The rise of personal computing capability, the avalanche of user-built applications, the availability of commercial-off-the-shelf (COTS) software in use in the average business office, has complicated the analysis process by adding so many more sources of information, and so many more forms that information can take. The proliferation of user-built applications, and personal user-built and maintained files makes the entire user population targets of inquiry and analysis. No longer can the analyst interview a representative sample of user personnel to ascertain current procedures and requirements.
The first edition was the result of ideas from many sources, and its success was due in no small part to the efforts of the production staff at McGraw-Hill who took my rough material and polished it into a fine finished product. My thanks to the many people who read the published book and have written to suggest topics for additional material. Almost no one suggested removing any old material. The book has received good notices and wide readership - for all of this I thank you. When I was approached to update the book for a second edition I realized that what was missing was the material reflecting the impact of the PC revolution. I have attempted to add material on those topics I felt were appropriate to the general scope of the book.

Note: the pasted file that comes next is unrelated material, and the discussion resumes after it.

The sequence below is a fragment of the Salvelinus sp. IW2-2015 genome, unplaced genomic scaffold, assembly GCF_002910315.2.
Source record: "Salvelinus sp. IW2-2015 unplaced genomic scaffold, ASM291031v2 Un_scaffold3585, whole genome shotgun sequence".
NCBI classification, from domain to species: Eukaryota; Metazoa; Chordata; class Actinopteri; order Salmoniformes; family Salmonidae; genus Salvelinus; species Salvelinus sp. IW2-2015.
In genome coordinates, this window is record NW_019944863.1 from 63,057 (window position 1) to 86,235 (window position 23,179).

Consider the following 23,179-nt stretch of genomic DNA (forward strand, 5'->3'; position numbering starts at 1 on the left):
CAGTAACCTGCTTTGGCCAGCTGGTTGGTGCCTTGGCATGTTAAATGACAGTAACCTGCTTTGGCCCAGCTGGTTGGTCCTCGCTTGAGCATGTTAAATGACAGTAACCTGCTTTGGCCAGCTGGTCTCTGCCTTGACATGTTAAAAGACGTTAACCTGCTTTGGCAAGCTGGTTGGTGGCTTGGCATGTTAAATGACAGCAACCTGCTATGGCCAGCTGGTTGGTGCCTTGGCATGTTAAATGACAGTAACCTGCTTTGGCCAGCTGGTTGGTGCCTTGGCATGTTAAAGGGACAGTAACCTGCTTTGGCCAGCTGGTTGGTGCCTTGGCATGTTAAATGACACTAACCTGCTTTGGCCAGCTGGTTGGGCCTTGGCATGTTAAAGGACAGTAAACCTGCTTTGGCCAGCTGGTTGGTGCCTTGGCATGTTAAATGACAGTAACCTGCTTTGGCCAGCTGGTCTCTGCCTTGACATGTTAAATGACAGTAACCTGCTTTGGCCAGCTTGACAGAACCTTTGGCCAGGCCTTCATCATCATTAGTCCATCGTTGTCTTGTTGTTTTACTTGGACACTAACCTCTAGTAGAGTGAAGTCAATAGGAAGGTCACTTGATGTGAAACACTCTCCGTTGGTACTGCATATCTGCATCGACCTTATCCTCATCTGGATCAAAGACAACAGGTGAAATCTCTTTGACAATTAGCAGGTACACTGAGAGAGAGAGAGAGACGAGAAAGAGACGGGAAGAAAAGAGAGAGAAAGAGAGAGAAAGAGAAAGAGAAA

In this second edition I have modified some of the original language to reflect the changing emphasis of today’s technology. The new text plays down some of the mainframe aspects and highlights some of the PC aspects. I have attempted to change some of the language to reflect today’s usage, or at least to reflect where the names and terminology have changed over time. This last effort may be an exercise in futility since the language and terminology of IS seems to change on a continuous basis.
The role of the Systems Analyst has not changed, nor do I expect it to do so in the future. the tools and techniques have and will change. New and improved tools will become available. This book is intended to help the analyst understand the current business environment, understand the changes in that environment, and to effectively use both the old and new tools and techniques.
A Professional's Guide to Systems Analysis, Second Edition
Written by Martin E. Modell
Copyright © 2007 Martin E. Modell
All rights reserved. Printed in the United States of America. Except as permitted under United States Copyright Act of 1976, no part of this publication may be reproduced or distributed in any form or by any means, or stored in a data base or retrieval system, without the prior written permission of the author.